The outrage over the controversial sentence handed down to Brock Turner, the former Stanford student convicted on three felony counts of sexual assault, was reignited last week as Turner was released after serving three months of a six-month jail sentence.
Judge Aaron Persky’s objectivity and acumen were called into question around the country. The Santa Clara County district attorney’s office had questions as well, and removed Persky from presiding over a second sexual assault case, citing lack of confidence in his impartiality. Persky later requested to be transferred to the civil division. The move away from criminal cases was slated to happen Sept. 6. Persky’s sentence reflected society’s deep and enduring misunderstanding of sexual violence, biases, the impact of alcohol and the meaning of consent.
The Turner case and others like it demand that we do more to meet the needs of victims and hold perpetrators accountable. Alcohol has routinely been scapegoated as the cause for acts of violence and degradation. Perpetrators employ intoxication as a defense for crimes of violence. But for victims, evidence of alcohol consumption is an indictment. Time and time again we hear: She was drunk, what did she expect? Persky’s leniency toward the intoxicated defendant is mundane only in its ubiquity. But for the victim’s courageous eloquent letter and BuzzFeed’s digital engine that propelled this case into the hearts and minds of millions of people, her voice might have faded away like thousands of other victims of sexual violence.
Not an isolated incident
Persky’s lenient sentence and underlying bias, while reprehensible, is by no means unique. In a similar case just last month, a Massachusetts judge came under fire for sentencing David Becker, 18, to just two years of probation after the student was charged with rape and assault and battery. He was accused of assaulting two females who had fallen asleep after a party. The continuance allows Becker to serve his sentence in another state and avoid registering as a sex offender. Yet another fundamental failure on behalf of victims.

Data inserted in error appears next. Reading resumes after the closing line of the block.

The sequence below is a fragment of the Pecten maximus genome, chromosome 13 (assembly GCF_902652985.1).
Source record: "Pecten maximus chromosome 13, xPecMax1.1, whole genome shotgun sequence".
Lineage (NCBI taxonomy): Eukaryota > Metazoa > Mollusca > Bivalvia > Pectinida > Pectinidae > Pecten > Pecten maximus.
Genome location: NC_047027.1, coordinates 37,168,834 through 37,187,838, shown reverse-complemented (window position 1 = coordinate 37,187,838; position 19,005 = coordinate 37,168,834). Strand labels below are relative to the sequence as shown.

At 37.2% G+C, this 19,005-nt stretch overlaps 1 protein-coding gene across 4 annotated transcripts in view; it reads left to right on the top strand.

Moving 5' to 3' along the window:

There are gender and racial biases throughout the criminal justice system, from racial disparities in arrest rates to police violence against women, particularly perpetrated against women of color. Unfortunately, the notion that justice is blind — that judges, law enforcement and prosecutors are immune to implicit prejudices — is aspirational, but an artifice.
A 2014 report from The White House Council on Women and Girls notes that when it comes to cases of rape and sexual assault, “arrest rates are low and meritorious cases are still being dropped — many times because law enforcement officers and prosecutors are not fully trained on the nature of these crimes or how best to investigate and prosecute them.” We must examine failures within the criminal justice system. Victims of crime deserve more, and the surest path to system reform is through well-designed, continuing education, starting with judges, that challenges deep-seated and insidious bias and inequity.
Implicit bias throughout justice system hurts women, minorities
Judges require ongoing, peer-to-peer education on gender-based violence. They are only as effective as the information they receive and the degree to which the information comes from a coordinated community response. Judges are in the unique position to ignite change in their communities.
A coordinated community response means that all the system players would have continuing education, cross communication and routine examination of processes and practices to ensure justice for all victims. Perhaps in this kind of system, the probation department in the Stanford case would not have recommended such a lenient sentence, and the victim would have learned of the circumstances of her violent assault from a law enforcement advocate, rather than reading about it in the newspaper.
Judges exert tremendous influence over the entire system, and can help actualize these improvements.
In the areas of domestic violence and sexual assault, the reservoir of information that judges have to draw upon to make their decisions is often quite shallow. Ongoing education in these areas allows judges to better understand complex cases. Most profoundly, ongoing education gives judges an opportunity to examine the lenses through which they view cases, and assess and confront their own biases.
The challenge of implicit biases is important in a criminal justice system in which defendants of color are routinely given harsher punishments than white defendants, poor defendants are seen as less deserving of the benefit of discretion than wealthy ones, and in which women who dare to report rape are interrogated as if they are to blame for the violence perpetrated against them. Without a concerted effort to challenge biases and attain the education needed to do so, our criminal justice system will continue to be unjust and unresponsive to the needs of victims of sexual violence and other crimes.
It’s imperative that we ensure that all judges and other players in the criminal justice system access the education they need to make thoughtful, fair decisions and arrive at true justice for all.
Original article posted by USA Today
By Esta Soler
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